Special Report: Are changes ahead for ground leases?


By John Mugford

P.J. Camp of Shattuck Hammond
HREI™ photo

Vince Cozzi of Ventas Inc.
HREI™ photo

As medical office buildings (MOBs) became a hot commodity and more of a core investment in recent years, it seemed as if health systems selling such properties held all of the cards in their favor.

In many sales, or monetizations, hospitals or health systems would not only receive top pricing but could handpick the buyer of their choice based on any number of factors.

However, in selling its MOBs, some hospitals feared that the new buyer would turn around and sell the facilities for a quick profit. Some also feared that the new owner would bring in tenants that would not be beneficial to their operations.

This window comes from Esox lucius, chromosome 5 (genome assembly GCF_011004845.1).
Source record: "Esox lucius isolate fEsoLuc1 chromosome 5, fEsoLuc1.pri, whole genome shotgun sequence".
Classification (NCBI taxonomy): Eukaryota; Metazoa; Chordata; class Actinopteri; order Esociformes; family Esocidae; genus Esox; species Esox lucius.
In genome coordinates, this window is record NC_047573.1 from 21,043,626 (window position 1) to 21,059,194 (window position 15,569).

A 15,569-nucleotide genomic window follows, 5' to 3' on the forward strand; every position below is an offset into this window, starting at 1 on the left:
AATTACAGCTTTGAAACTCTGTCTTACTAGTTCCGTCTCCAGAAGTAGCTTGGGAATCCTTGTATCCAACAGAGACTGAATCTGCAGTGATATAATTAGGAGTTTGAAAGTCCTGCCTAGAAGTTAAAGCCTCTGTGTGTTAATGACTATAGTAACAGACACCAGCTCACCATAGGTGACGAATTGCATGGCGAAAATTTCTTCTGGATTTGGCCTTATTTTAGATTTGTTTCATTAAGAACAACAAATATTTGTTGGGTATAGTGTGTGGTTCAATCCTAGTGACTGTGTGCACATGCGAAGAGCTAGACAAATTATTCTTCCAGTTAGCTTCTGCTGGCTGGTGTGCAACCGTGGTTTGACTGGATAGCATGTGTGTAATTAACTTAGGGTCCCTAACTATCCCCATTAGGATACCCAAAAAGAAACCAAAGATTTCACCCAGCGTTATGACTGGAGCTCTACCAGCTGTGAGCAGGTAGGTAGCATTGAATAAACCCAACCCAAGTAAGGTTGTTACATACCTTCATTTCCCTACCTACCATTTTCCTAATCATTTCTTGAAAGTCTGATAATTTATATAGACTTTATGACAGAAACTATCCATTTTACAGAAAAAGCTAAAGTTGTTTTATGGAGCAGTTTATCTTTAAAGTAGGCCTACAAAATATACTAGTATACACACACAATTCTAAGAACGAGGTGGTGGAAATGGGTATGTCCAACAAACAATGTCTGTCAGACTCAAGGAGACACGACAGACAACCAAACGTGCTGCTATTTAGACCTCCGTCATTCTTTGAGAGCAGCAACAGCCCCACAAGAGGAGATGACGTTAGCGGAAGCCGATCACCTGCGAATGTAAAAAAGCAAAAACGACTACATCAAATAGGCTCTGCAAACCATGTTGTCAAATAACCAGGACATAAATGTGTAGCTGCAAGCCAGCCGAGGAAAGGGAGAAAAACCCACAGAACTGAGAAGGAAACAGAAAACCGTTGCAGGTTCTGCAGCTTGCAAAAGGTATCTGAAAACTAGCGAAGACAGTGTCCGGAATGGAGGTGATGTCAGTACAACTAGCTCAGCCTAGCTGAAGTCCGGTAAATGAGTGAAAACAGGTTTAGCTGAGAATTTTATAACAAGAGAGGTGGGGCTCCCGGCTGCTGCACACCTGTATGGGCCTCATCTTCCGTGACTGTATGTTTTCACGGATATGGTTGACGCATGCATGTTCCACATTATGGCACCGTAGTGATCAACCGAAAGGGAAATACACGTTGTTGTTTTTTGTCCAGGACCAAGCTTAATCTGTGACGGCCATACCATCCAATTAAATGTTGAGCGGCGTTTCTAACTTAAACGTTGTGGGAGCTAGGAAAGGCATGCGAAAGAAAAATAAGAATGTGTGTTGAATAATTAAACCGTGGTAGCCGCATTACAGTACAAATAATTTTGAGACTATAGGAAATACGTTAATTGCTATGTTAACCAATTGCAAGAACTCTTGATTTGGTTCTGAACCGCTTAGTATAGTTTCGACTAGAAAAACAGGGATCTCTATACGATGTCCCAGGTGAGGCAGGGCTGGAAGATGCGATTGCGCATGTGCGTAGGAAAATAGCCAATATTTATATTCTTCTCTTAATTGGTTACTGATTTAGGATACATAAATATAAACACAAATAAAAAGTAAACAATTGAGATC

To make sure these scenarios did not happen, many hospitals required that the buyers of their MOBs enter long-term ground leases with plenty of restrictions and provisions.

Ground leases, of course, have long been the bane of some potential buyers and developers of on-campus, or hospital-affiliated, MOBs. Such contracts were known to keep some institutional investors from entering the arena of healthcare real estate altogether. These buyers didn’t want the hospital to be in control of whom they could sell the assets to in ensuing years, among other restrictions.

The full content of this article is only available to paid subscribers. If you are an active subscriber, please log in. To subscribe, please click here: SUBSCRIBE

Existing Users Log In

Comments are closed, but trackbacks and pingbacks are open.